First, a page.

Still light at the end of Gaza-Egypt tunnels
Tunnels between Gaza and Egypt used for smuggling goods are partially back to work after moves to close them down last week, BBC Arabic reported on Friday, citing an anonymous security official from Hamas.
The tunnels are used to transfer goods such as fuel, building materials and foodstuffs, as well as people and weaponry.
Last week's move to shut down the tunnels came after 16 Egyptian border guards were killed Sunday by as-yet unidentified assailants in an incident that has intensified security concerns in the Sinai.
An official in North Sinai's Chamber of Commerce who prefers to remain anonymous told Ahram Online that if tunnels were completely controlled by the armed forces then, "we would not feel a fuel shortage in El-Arish and Rafah."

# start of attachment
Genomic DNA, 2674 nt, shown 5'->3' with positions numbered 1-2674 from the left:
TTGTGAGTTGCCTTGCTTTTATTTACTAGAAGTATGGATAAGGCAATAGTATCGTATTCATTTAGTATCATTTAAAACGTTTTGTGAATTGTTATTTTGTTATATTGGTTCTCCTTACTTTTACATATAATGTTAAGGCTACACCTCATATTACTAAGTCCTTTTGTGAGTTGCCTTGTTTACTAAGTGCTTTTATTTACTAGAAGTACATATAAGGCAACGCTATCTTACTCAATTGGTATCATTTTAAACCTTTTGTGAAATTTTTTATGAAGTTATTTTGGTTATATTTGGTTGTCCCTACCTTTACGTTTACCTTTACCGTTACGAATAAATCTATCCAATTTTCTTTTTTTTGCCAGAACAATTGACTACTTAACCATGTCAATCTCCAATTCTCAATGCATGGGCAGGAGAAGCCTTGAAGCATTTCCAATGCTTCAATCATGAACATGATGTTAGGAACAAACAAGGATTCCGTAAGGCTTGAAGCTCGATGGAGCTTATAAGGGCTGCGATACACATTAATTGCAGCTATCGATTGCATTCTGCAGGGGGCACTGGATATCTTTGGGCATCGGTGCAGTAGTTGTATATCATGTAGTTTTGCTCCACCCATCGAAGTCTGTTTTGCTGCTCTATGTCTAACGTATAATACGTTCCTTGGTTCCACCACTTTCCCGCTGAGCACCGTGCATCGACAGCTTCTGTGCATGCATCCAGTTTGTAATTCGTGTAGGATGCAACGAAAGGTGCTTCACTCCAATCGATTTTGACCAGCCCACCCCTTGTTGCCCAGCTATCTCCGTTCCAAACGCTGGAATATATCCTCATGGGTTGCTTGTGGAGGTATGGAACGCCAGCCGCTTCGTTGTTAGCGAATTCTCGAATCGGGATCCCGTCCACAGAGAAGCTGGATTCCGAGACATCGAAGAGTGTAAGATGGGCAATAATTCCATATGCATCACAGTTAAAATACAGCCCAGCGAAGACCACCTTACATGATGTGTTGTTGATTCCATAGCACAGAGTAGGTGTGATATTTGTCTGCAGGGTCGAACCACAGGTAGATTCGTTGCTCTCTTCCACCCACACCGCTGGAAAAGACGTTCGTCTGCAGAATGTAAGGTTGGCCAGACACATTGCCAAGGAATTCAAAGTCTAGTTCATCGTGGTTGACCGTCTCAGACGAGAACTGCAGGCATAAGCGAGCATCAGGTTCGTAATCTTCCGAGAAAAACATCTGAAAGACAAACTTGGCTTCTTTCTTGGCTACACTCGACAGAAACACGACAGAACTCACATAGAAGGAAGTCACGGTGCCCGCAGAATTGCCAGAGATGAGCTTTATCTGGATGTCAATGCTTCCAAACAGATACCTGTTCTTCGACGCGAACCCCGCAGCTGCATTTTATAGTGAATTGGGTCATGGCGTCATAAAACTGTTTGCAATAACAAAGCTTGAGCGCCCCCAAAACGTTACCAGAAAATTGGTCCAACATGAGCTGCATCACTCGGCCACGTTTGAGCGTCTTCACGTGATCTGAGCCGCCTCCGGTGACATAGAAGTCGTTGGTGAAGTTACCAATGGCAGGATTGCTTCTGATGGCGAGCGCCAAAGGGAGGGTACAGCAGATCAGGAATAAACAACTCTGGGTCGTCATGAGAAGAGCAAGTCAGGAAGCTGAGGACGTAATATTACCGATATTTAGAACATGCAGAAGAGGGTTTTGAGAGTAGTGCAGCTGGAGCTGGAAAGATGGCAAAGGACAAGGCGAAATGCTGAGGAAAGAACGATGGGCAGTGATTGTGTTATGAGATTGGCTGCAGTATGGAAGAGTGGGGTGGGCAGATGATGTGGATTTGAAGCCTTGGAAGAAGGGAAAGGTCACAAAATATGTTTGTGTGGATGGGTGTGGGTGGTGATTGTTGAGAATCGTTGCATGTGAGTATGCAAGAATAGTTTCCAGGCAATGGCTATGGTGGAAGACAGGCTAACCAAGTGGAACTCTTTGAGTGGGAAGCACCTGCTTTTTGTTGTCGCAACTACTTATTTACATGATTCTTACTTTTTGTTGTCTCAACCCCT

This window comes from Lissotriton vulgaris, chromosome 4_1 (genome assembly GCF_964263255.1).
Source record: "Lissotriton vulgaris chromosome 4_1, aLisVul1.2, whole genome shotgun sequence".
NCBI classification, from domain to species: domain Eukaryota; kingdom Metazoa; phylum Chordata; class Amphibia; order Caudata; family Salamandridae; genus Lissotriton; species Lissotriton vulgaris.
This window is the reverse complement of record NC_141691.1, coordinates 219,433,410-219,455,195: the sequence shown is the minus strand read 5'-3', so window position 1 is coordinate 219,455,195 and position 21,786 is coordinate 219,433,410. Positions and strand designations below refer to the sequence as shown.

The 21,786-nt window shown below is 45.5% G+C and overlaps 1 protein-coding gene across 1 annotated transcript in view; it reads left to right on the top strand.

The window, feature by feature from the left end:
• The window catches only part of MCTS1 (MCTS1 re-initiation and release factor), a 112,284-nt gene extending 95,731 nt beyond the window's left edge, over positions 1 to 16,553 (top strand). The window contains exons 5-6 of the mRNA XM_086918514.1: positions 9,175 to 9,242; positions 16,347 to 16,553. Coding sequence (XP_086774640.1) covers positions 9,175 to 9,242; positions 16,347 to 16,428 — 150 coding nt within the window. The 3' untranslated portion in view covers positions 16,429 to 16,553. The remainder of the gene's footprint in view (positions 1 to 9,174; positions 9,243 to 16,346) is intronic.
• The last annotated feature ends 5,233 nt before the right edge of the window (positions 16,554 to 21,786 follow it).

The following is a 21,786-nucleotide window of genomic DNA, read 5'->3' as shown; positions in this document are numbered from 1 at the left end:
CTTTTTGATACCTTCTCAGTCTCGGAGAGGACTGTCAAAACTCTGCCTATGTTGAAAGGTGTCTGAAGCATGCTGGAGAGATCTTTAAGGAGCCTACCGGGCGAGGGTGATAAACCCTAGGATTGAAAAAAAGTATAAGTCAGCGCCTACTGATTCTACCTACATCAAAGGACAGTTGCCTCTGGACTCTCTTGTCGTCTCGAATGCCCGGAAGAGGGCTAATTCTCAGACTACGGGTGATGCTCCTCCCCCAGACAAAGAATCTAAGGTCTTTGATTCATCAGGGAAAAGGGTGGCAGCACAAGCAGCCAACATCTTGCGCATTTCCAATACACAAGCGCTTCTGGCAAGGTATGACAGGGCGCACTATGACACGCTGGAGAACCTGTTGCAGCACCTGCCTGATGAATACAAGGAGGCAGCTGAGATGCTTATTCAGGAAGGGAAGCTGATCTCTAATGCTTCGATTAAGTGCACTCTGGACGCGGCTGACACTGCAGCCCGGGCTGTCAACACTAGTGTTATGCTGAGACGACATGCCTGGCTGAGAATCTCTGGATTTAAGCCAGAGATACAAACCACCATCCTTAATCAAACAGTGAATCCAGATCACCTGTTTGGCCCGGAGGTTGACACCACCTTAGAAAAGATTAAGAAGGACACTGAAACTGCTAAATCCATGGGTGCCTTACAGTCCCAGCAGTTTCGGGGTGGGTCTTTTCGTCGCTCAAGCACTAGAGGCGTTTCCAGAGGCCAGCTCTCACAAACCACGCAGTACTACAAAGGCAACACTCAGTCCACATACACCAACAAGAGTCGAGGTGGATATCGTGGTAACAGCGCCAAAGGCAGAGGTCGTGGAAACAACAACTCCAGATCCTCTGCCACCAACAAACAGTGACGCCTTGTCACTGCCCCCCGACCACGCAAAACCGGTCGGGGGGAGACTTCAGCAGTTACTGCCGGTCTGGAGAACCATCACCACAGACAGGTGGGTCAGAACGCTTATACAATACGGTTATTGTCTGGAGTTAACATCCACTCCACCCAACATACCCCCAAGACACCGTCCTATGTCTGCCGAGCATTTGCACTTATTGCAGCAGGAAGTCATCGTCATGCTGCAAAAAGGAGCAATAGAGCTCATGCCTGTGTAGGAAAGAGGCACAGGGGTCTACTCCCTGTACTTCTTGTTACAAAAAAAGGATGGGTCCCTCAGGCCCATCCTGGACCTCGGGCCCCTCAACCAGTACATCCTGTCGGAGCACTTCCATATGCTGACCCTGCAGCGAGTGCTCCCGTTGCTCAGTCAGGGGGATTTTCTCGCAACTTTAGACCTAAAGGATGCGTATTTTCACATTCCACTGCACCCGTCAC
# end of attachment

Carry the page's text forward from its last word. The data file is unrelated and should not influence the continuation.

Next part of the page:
There is now a fuel crisis in these North Sinai cities, proving, the official claimed, that the tunnels are still being used to transport fuel to Gaza.
There are around 1200 illegal tunnels between Egypt and the Gaza Strip, act as a lifeline to many living in Gaza due to a longstanding Israeli siege. The Rafah border crossing is the only one not controlled by Israel.
Sinai residents reported to Ahram Online that heavy machinery from the state-owned Arab Contractors Company is being used to destroy the tunnels under the supervision of Egyptian military forces.
Senior Hamas figure and spokesperson Mahmoud Al-Zahar confirmed that the Egyptian military was shutting down the tunnels and would abort any attempt to build new ones.